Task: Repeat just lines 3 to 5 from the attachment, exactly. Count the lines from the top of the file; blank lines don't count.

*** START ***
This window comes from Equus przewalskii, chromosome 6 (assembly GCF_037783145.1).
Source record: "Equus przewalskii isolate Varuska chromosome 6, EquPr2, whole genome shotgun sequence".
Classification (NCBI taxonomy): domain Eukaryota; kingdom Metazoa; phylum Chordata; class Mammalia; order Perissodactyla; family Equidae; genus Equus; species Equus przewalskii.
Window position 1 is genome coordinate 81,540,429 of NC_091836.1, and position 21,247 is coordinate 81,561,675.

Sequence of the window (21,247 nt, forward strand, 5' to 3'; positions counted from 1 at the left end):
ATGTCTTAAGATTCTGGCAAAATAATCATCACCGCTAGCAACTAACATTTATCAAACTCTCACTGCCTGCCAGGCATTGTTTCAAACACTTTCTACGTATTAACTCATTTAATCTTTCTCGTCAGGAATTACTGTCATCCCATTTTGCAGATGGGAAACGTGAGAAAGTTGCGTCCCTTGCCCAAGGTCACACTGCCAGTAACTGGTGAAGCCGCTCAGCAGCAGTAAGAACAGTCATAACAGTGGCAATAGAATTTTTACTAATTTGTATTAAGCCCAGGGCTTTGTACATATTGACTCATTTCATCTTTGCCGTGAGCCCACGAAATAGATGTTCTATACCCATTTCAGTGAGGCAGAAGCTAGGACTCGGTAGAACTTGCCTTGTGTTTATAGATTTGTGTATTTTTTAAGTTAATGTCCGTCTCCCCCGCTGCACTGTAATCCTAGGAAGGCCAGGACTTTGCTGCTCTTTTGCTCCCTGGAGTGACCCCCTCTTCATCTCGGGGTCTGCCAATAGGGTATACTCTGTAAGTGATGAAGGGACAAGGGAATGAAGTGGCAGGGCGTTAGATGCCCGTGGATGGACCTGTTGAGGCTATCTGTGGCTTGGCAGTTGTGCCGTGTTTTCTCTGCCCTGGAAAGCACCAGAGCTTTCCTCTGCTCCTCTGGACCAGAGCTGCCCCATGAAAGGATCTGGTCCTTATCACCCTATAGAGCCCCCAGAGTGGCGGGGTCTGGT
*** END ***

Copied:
Classification (NCBI taxonomy): domain Eukaryota; kingdom Metazoa; phylum Chordata; class Mammalia; order Perissodactyla; family Equidae; genus Equus; species Equus przewalskii.
Window position 1 is genome coordinate 81,540,429 of NC_091836.1, and position 21,247 is coordinate 81,561,675.

Sequence of the window (21,247 nt, forward strand, 5' to 3'; positions counted from 1 at the left end):